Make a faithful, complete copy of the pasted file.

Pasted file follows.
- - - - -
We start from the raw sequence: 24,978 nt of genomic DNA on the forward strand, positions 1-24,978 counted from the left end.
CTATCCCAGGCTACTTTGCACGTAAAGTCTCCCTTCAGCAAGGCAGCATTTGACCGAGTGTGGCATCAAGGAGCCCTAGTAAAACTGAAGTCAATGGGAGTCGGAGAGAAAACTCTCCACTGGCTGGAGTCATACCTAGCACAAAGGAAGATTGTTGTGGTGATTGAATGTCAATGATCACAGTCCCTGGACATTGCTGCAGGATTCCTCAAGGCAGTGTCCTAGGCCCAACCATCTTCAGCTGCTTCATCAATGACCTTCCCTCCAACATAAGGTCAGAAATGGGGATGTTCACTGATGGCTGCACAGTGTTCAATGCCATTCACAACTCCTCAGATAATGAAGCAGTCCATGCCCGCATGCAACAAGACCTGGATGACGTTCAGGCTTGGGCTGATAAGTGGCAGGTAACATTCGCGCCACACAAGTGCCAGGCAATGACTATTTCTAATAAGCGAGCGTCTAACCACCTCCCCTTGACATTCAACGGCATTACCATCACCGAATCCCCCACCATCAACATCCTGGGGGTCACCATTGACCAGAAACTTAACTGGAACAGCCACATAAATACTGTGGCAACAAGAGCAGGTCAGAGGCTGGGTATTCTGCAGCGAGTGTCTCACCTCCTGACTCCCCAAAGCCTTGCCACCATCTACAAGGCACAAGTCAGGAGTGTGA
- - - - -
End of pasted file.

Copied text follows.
We start from the raw sequence: 24,978 nt of genomic DNA on the forward strand, positions 1-24,978 counted from the left end.
CTATCCCAGGCTACTTTGCACGTAAAGTCTCCCTTCAGCAAGGCAGCATTTGACCGAGTGTGGCATCAAGGAGCCCTAGTAAAACTGAAGTCAATGGGAGTCGGAGAGAAAACTCTCCACTGGCTGGAGTCATACCTAGCACAAAGGAAGATTGTTGTGGTGATTGAATGTCAATGATCACAGTCCCTGGACATTGCTGCAGGATTCCTCAAGGCAGTGTCCTAGGCCCAACCATCTTCAGCTGCTTCATCAATGACCTTCCCTCCAACATAAGGTCAGAAATGGGGATGTTCACTGATGGCTGCACAGTGTTCAATGCCATTCACAACTCCTCAGATAATGAAGCAGTCCATGCCCGCATGCAACAAGACCTGGATGACGTTCAGGCTTGGGCTGATAAGTGGCAGGTAACATTCGCGCCACACAAGTGCCAGGCAATGACTATTTCTAATAAGCGAGCGTCTAACCACCTCCCCTTGACATTCAACGGCATTACCATCACCGAATCCCCCACCATCAACATCCTGGGGGTCACCATTGACCAGAAACTTAACTGGAACAGCCACATAAATACTGTGGCAACAAGAGCAGGTCAGAGGCTGGGTATTCTGCAGCGAGTGTCTCACCTCCTGACTCCCCAAAGCCTTGCCACCATCTACAAGGCACAAGTCAGGAGTGTGA